In 2005, the city of Danville had a problem. A century-old viaduct that permitted traffic on a vital east-west artery to flow beneath six tracks of busy railway lines had, by engineering standards, structurally failed. While the infrastructure remained operational, alarming deformations in the viaduct walls called for immediate action.
The highway in question, named Fairchild Street, connected the city’s center, its hospital and high school with the Indiana state line, Interstate 74 and Illinois Route 1. Fairchild is the only east-west route across town that is uninterrupted by at-grade crossings, so closing it would mean traffic — including ambulances and police — would be gravely impeded. At the same time, upwards of 85 trains per day crossed the community, many of them over the aging viaduct. As a major railroad intersection, with tracks serving CSX Transportation and Norfolk Southern Railway entering town from different directions, rerouting trains was equally impossible.
On top of all that, Danville did not have adequate funding to maintain its existing transportation network, let alone create new infrastructure.
“We recognize that as a community of 33,000, we are limited in some of our resources, whether that be financial or physical,” said Mayor Scott Eisenhauer.
The viaduct was stabilized, and then the process of replacing it commenced.
“We began by interacting with the public, and the public helped us decide what would be best,” said R. David Schnelle, P.E., S.E., Danville’s director of engineering and urban services and a key leader in the Fairchild Overpass project. He emphasized that nothing was assumed or taken for granted in the city’s evaluation of the best possible way to resolve the problem.
“We recognized, through public conversation, some of the challenges with that type of (underpass) structure going into the future,” Eisenhauer said. “People felt less safe, from a pedestrian perspective, using an underground tunnel versus an overpass. And it was important, as we moved forward, to include that input, because we were changing from what we had done for a hundred years. Change is always difficult.”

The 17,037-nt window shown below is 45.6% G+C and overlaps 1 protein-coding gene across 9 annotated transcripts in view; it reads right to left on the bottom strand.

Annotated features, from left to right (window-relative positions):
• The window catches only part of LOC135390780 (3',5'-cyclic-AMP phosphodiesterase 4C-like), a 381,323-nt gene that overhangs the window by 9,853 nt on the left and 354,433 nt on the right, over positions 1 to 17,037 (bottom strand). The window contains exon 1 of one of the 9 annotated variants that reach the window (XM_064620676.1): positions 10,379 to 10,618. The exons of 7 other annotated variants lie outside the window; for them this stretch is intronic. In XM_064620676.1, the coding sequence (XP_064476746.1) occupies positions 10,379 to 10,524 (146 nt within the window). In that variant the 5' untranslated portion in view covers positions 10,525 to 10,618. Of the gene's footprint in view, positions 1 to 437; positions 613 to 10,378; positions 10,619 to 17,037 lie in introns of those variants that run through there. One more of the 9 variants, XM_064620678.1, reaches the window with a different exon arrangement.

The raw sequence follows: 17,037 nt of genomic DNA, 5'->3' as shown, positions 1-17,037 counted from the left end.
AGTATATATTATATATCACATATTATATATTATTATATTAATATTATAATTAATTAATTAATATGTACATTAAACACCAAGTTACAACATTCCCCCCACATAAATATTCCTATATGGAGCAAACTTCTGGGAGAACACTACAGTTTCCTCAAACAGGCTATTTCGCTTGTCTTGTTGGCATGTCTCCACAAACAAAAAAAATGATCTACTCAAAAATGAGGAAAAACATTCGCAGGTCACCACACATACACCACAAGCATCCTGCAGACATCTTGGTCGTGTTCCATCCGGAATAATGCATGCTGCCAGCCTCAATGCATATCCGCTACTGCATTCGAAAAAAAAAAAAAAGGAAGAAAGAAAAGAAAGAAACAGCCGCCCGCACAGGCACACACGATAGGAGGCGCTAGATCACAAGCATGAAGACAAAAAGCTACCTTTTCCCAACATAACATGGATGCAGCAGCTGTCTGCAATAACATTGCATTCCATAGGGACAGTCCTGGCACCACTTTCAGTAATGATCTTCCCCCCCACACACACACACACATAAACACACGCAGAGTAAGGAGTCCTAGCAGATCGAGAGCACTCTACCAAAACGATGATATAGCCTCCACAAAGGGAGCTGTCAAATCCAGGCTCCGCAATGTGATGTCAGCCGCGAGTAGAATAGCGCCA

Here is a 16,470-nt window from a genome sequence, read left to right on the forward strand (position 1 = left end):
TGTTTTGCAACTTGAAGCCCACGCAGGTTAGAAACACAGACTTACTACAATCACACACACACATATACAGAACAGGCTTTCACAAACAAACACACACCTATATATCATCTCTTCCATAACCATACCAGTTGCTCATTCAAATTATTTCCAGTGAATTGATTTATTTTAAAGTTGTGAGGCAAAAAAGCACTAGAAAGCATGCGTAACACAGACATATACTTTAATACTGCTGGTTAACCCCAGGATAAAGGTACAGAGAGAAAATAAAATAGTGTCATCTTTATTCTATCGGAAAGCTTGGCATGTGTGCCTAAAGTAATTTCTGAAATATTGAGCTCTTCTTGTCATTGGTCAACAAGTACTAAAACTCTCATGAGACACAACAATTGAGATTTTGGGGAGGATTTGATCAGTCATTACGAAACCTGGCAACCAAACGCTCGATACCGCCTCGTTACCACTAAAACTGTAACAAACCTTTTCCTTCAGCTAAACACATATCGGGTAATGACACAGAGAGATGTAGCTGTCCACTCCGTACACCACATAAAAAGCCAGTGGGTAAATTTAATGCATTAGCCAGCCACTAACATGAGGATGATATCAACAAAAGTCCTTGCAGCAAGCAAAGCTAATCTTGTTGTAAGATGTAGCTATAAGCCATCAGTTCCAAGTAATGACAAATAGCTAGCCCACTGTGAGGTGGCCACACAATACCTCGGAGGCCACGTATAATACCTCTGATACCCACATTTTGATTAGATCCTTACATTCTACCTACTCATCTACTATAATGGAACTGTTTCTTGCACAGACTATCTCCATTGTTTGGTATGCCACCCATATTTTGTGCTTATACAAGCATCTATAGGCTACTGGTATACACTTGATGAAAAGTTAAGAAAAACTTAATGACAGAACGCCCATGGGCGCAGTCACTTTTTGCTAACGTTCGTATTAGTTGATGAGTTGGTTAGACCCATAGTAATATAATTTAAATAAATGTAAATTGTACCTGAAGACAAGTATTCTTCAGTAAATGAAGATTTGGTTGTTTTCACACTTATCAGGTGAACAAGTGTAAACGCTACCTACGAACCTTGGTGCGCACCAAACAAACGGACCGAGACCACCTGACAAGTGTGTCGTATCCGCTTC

Just as difficult was the funding issue.
“The thing that drove this, as far as making it implementable, was the mayor leading the city council in passing a bond issue to start the project,” Schnelle noted. “Without that seed money in place, we would never have gotten the project off the ground. It gave us engineering plans that were ready-to-build, and we were able to clear right-of-ways, all of which we were able to show to the granting agencies. That was the absolute key.”
Once the requested $3 million bond was approved, city workers leveraged the seed capital into federal and state funding access via the National Environmental Policy Act.
“We used $2 million of the $3 million bond to pay for design engineering, while we served as the project manager. The city did the construction engineering, which is overseeing the day-to-day actual construction activities. That generated $900,000 in savings,” Schnelle elaborated.
The project tapped funds from the Illinois Commerce Commission Grade Crossing Protection Fund, through the Illinois Legislature via the “Jobs Now” construction funding program; and from the U.S. Department of Commerce.
“This was a $23 million dollar project that came in on time, under budget and with no local tax dollars utilized in the construction,” Eisenhauer said. “And there’s no question that the initial cost of the project was offset because we were able to utilize our staff.” But, he said, what most need to understood is that the community ended up with a betterquality project, because “we were using staff members who were passionate and invested in the outcome of the project, versus using consultants who, at the end of the day, for them it was merely another job.”
Actual cost to the city, after reimbursement and funding through the various grants, was only $1 million.
Another key project consideration was the long-term cost, however.
“Too often, when you construct a public works project, you’re thinking about the cost as it relates to the construction only, and not the long-term maintenance,” Eisenhauer said. “So it was critical in early discussions of this project that we talk not only about how to construct it in a manner that is cost-effective for the budget we have, but also how are we going to maintain it using only the dollars that we have available to us through existing revenue sources?”
One example is the type of pavement put in, Schnelle explained.
“Rather than choosing a concrete pavement, we chose asphalt because it’s much cheaper and we can maintain it ourselves. Another example is the type of steel we chose, which is ‘weathering steel’ that does not require painting. In fact, it produces ‘rust’ that actually provides a protective coat. We also eliminated all bridge joints so water won’t be going through the structure, causing deterioration.”
In addition to creating a multi-modal railway overpass, the project enhanced boulevards and backslopes with environmentally beneficial landscaping. Robust tree plantings reduce greenhouse emissions and mitigate urban heat-island effects. Native plantings lower water demand and maintenance costs.
“Danville was an old industrial town, like many other old industrial towns around the country,” Eisenhauer reflected. “When those industries began closing and consolidating, the town lost its identity and really began seeing challenges. But the infrastructure projects have gone a long way towards re-imaging the community as more progressive and taking a great deal more pride in itself. So you see, these types of infrastructure projects are not only outstanding implements of transportation, but they also go a long way toward rebuilding civic pride.”
Completion of the Fairchild Overpass earned Danville an American Public Works Association Small Cities/Rural Communities Project of the Year Award in 2015.